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PhD Defence Duraivelan Palanisamy

Colloidal clusters: Brownian Dynamics, flow, stress and aggregation

Duraivelan Palanisamy is a PhD student in the Multi Scale Mechanics Group. His supervisor prof.dr. S. Luding from the faculty of Engineering Technology.

The topic of my PhD project, under the supervision of Dr. Wouter den Otter and Prof. Stefan Luding, is the simulation of sticky spherical colloidal particles under shear. To simulate the dynamics of an individual aggregate of these particles, in Stokesian flow and subject to Brownian motion, we treat the cluster as a rigid collection of spheres. The hydrodynamic interactions between all particles are then combined into a single (11x11) constant body-based mobility matrix, allowing for a very efficient simulation of the cluster's dynamics including coupling between translation and orientation [this work was published in J. Chem. Phys. 148, 194112 (2018); the code for computing the mobility matrix is available at]. The method also works for clusters in a shear flow. With the thermal noise turned off, we recover Jeffery orbits for clusters shaped as ellipsoids or hemi-spherical caps, allowing verification of the code against analytical solutions. With the thermal noise tuned on, we can calculate the viscosity of a dilute solution. Our simulations of ellipsoidal particles, over a wide range of aspect ratios and Peclet numbers (relative strength of shear versus rotation diffusion), largely confirm the theoretical predictions of Leal and Hinch (J. Fluid. Mech. 52, 683 (1972)] for the limits of high and low Peclet numbers.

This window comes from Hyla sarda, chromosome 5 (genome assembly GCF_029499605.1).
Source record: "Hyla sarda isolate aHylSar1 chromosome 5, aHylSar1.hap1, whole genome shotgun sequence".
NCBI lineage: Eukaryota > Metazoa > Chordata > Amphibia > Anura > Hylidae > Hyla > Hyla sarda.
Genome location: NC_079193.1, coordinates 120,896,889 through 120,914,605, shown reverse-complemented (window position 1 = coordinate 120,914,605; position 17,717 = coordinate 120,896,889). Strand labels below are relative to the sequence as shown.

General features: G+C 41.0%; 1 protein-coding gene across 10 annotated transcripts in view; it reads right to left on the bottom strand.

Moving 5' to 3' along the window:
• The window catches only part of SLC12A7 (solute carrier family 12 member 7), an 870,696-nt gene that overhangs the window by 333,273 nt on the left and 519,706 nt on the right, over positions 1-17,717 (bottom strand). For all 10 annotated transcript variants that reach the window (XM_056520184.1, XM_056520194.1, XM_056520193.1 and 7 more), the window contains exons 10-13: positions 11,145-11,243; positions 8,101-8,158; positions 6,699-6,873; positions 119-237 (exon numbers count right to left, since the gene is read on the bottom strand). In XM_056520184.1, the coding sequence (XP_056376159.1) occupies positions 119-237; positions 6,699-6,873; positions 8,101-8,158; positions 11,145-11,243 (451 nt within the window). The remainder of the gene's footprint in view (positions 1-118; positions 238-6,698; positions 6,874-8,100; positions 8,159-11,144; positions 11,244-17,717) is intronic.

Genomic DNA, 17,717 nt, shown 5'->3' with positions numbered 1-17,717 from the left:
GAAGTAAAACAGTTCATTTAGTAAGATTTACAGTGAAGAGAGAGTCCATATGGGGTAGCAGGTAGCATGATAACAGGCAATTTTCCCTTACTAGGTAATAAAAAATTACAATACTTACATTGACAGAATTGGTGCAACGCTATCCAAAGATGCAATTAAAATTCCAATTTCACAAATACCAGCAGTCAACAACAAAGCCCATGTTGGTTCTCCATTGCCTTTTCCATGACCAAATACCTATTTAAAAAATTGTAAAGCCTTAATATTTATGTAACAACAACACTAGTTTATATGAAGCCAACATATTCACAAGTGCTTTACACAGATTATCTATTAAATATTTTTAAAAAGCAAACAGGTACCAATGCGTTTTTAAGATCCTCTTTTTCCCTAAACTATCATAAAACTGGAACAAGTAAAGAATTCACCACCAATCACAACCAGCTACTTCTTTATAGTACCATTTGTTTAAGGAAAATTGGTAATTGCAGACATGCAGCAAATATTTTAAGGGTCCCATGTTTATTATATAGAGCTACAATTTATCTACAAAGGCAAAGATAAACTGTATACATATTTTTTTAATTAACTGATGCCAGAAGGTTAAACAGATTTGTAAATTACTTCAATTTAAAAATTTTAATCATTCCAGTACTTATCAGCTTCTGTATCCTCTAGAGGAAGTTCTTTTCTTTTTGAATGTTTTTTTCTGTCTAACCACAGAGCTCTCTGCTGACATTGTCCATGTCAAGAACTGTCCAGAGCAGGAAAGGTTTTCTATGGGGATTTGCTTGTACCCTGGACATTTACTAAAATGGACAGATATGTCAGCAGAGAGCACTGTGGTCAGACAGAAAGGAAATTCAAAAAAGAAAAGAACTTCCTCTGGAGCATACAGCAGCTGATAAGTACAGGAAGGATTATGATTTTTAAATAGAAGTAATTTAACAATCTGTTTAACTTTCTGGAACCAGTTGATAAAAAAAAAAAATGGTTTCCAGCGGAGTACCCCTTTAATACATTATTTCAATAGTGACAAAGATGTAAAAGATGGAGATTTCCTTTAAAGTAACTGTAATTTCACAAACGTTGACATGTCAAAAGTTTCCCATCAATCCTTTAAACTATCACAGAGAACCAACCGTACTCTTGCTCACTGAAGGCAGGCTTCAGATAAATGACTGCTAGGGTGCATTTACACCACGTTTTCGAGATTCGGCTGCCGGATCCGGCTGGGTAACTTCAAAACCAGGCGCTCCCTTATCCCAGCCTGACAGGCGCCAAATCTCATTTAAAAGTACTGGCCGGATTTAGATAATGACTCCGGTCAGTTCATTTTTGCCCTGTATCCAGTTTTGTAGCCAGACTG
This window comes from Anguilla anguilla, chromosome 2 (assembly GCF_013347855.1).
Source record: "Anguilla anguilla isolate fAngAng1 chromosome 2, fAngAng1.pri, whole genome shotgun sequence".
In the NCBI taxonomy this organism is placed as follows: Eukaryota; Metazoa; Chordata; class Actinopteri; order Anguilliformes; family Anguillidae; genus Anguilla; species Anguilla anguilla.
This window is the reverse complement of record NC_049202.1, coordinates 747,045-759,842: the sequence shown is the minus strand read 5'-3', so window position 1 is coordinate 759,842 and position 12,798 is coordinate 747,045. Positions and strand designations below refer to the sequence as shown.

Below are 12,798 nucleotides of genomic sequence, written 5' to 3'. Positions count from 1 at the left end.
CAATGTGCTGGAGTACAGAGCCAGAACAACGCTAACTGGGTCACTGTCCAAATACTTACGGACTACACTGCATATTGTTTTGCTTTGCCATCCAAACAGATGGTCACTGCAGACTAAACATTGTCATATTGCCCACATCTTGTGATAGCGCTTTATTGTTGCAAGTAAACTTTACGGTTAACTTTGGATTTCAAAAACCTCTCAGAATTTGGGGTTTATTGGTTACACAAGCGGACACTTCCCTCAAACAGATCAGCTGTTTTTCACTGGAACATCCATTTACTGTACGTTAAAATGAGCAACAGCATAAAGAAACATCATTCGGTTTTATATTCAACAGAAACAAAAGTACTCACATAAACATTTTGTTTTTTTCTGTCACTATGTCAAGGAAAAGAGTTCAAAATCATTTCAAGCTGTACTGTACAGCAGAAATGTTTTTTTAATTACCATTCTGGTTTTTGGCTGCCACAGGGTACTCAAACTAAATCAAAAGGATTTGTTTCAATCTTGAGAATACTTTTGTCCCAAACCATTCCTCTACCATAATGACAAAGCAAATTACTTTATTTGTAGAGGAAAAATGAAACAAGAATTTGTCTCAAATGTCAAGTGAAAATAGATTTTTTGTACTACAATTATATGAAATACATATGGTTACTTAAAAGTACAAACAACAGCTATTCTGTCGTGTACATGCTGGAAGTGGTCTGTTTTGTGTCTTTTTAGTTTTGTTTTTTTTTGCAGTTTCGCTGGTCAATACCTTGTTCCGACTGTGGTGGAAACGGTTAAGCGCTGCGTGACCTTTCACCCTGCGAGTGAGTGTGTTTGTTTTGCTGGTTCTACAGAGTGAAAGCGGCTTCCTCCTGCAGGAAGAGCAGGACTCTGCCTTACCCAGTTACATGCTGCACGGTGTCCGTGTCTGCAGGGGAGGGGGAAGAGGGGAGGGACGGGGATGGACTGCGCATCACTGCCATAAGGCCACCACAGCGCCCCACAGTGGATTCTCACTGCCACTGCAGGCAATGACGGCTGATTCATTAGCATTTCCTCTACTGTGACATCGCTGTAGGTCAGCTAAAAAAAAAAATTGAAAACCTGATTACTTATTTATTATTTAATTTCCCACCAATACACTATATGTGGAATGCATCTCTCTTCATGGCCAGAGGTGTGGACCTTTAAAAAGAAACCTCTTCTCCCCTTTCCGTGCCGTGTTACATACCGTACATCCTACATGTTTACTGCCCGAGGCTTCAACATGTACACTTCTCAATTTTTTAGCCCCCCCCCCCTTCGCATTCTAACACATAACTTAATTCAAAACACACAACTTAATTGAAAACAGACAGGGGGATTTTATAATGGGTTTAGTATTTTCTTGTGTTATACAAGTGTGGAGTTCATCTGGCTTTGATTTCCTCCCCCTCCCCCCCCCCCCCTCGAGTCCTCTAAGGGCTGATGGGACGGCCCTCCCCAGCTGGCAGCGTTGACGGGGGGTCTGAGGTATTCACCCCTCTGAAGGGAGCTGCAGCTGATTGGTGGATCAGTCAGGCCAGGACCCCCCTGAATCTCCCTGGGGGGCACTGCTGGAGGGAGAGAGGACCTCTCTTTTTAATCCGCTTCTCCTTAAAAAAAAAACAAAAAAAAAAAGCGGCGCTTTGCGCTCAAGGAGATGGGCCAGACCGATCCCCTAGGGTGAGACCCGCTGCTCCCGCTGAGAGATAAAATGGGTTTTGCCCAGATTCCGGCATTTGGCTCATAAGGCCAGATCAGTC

Having established the dynamics of an individual aggregate, we use this to simulate the diffusion-limited aggregation of sticky clusters. This allows us the study the aggregation rate and the fractal dimensions of the aggregates for clustering in quiescent fluids, and to compare them with aggregation in sheared suspensions. The experimental system we are aiming for in the long run is the aggregation of carbon black particles in semi-solid flow batteries, a promising new type of battery to stabilize the electricity grid which increasingly depends on renewable energy sources, like wind and solar, that produce intermittently. The PhD project is sponsored by the “Computational Sciences for Energy Research” program of the Netherlands Organisation for Scientific Research (NWO), and co-financed by Shell Global Solutions International B.V.